Legal debate after woman set on fire, dies in Komotini
A 55-year-old woman died in northern Greece after her husband allegedly doused her in gasoline and set her on fire ‒ the latest in a series of killings that have revived a debate on whether stronger legal measures are needed to protect women from violence.
State hospital officials said Monday that the woman, who has not been named, died in intensive care, three days after the attack at her home in the northern city of Komotini. Her 62-year-old husband was already in police custody and charges against him were expected to be changed from attempted murder to murder.
At least 17 murders of women at the hands of husbands or partners were recorded in Greece in 2021. They include the killing of 20-year-old British-Greek student Caroline Crouch last year. Her husband, Greek helicopter pilot Babis Anagnostopoulos, told police she had been killed in a home invasion but was later arrested for murder and jailed for life earlier this year.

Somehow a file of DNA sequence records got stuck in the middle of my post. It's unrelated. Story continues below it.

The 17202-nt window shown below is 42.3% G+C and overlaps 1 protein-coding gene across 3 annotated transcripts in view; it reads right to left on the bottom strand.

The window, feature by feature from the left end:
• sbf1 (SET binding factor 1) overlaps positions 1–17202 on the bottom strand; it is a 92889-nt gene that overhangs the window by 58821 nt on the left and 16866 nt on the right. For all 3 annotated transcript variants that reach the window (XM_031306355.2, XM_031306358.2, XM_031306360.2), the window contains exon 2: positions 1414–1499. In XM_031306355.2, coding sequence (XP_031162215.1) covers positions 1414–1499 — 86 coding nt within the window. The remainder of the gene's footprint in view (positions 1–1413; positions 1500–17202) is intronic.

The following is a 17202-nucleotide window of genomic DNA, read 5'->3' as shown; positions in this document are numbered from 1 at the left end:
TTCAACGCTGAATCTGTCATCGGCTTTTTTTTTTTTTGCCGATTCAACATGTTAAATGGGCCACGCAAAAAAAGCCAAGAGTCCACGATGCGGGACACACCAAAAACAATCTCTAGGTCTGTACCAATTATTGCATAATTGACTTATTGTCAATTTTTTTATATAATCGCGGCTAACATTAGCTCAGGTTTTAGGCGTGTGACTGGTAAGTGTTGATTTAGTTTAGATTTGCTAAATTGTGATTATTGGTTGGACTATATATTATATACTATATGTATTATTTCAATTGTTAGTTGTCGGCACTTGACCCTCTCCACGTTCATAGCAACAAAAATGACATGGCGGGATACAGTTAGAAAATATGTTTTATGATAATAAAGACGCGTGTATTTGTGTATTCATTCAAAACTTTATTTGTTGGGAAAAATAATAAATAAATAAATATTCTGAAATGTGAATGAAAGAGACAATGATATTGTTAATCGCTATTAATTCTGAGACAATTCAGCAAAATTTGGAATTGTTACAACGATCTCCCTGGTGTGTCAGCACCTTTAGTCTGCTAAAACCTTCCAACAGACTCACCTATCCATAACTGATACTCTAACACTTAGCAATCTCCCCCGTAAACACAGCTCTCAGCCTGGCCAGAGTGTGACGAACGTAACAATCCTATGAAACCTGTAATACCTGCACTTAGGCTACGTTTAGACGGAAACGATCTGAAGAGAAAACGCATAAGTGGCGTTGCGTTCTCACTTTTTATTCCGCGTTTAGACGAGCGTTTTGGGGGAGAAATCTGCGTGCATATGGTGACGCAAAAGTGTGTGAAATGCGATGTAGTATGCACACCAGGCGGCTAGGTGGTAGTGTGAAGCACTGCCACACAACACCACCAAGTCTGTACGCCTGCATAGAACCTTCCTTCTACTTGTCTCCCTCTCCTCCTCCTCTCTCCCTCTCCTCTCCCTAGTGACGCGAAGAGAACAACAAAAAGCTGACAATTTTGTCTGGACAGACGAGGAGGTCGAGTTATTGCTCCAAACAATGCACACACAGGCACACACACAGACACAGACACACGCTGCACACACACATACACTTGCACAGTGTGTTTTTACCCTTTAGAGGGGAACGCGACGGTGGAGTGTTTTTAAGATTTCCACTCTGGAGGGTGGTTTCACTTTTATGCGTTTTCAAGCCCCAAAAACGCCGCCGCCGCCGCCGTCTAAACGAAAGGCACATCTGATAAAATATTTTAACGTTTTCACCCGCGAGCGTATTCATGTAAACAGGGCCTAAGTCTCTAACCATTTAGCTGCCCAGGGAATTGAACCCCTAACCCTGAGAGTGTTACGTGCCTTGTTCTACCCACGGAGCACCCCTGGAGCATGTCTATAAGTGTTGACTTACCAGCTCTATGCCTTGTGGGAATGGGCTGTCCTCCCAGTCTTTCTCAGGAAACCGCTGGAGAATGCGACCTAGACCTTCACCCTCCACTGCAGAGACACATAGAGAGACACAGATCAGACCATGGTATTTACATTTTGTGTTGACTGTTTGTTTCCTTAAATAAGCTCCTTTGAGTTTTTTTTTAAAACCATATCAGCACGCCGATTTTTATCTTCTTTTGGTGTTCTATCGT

The body of a 42-year-old Romanian woman was discovered buried in cement in southern Greece a year ago. Her partner was later arrested in the Netherlands on an international warrant. He was found hanged in his prison cell weeks later after being extradited to Greece.
The main left-wing opposition party, Syriza, is supporting a legislative amendment that would make femicide a special crime potentially carrying stricter terms of parole, but the government says no changes are needed to the existing legal framework.
“I accept the term femicide because it defines the way in which these crimes are committed,” Prime Minister Kyriakos Mitsotakis said Sunday.
“But I don’t believe it should receive special legal status. We have a particularly strict legal framework for homicide. I cannot accept that femicide is more heinous than the murder of a child or the murder of an elderly person.”
Mitsotakis said he strongly supported providing additional safeguards to protect women from life-threatening domestic violence, including an expanded network of shelters and additional police training.
Recent changes to Greece’s criminal code include a life sentence mandate for murder, legally described as intentional homicide.